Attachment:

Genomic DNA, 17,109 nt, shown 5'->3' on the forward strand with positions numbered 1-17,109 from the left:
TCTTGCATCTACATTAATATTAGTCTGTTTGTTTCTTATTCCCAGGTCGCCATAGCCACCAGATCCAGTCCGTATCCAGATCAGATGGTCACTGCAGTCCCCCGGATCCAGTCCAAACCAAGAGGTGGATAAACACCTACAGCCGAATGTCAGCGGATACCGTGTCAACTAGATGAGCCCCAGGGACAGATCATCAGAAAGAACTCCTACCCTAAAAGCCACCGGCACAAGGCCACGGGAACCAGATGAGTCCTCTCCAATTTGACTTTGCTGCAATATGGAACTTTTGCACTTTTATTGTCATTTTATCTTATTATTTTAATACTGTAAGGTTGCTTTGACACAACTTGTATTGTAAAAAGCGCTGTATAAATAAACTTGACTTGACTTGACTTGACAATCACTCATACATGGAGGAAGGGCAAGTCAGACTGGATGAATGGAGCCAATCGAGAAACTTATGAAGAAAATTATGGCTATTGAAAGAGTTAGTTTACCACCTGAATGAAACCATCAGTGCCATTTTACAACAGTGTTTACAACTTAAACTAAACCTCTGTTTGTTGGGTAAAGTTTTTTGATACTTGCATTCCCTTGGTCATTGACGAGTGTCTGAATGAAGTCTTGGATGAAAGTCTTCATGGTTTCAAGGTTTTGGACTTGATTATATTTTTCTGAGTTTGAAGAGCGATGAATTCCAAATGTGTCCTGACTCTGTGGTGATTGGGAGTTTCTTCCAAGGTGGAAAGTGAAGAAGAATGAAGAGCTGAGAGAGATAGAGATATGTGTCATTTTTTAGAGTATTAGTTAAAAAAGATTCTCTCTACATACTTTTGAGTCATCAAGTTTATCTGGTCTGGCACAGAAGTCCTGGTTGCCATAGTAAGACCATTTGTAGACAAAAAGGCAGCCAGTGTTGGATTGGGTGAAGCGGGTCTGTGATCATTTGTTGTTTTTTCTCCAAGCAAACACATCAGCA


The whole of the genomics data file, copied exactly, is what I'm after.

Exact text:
Genomic DNA, 17,109 nt, shown 5'->3' on the forward strand with positions numbered 1-17,109 from the left:
TCTTGCATCTACATTAATATTAGTCTGTTTGTTTCTTATTCCCAGGTCGCCATAGCCACCAGATCCAGTCCGTATCCAGATCAGATGGTCACTGCAGTCCCCCGGATCCAGTCCAAACCAAGAGGTGGATAAACACCTACAGCCGAATGTCAGCGGATACCGTGTCAACTAGATGAGCCCCAGGGACAGATCATCAGAAAGAACTCCTACCCTAAAAGCCACCGGCACAAGGCCACGGGAACCAGATGAGTCCTCTCCAATTTGACTTTGCTGCAATATGGAACTTTTGCACTTTTATTGTCATTTTATCTTATTATTTTAATACTGTAAGGTTGCTTTGACACAACTTGTATTGTAAAAAGCGCTGTATAAATAAACTTGACTTGACTTGACTTGACAATCACTCATACATGGAGGAAGGGCAAGTCAGACTGGATGAATGGAGCCAATCGAGAAACTTATGAAGAAAATTATGGCTATTGAAAGAGTTAGTTTACCACCTGAATGAAACCATCAGTGCCATTTTACAACAGTGTTTACAACTTAAACTAAACCTCTGTTTGTTGGGTAAAGTTTTTTGATACTTGCATTCCCTTGGTCATTGACGAGTGTCTGAATGAAGTCTTGGATGAAAGTCTTCATGGTTTCAAGGTTTTGGACTTGATTATATTTTTCTGAGTTTGAAGAGCGATGAATTCCAAATGTGTCCTGACTCTGTGGTGATTGGGAGTTTCTTCCAAGGTGGAAAGTGAAGAAGAATGAAGAGCTGAGAGAGATAGAGATATGTGTCATTTTTTAGAGTATTAGTTAAAAAAGATTCTCTCTACATACTTTTGAGTCATCAAGTTTATCTGGTCTGGCACAGAAGTCCTGGTTGCCATAGTAAGACCATTTGTAGACAAAAAGGCAGCCAGTGTTGGATTGGGTGAAGCGGGTCTGTGATCATTTGTTGTTTTTTCTCCAAGCAAACACATCAGCA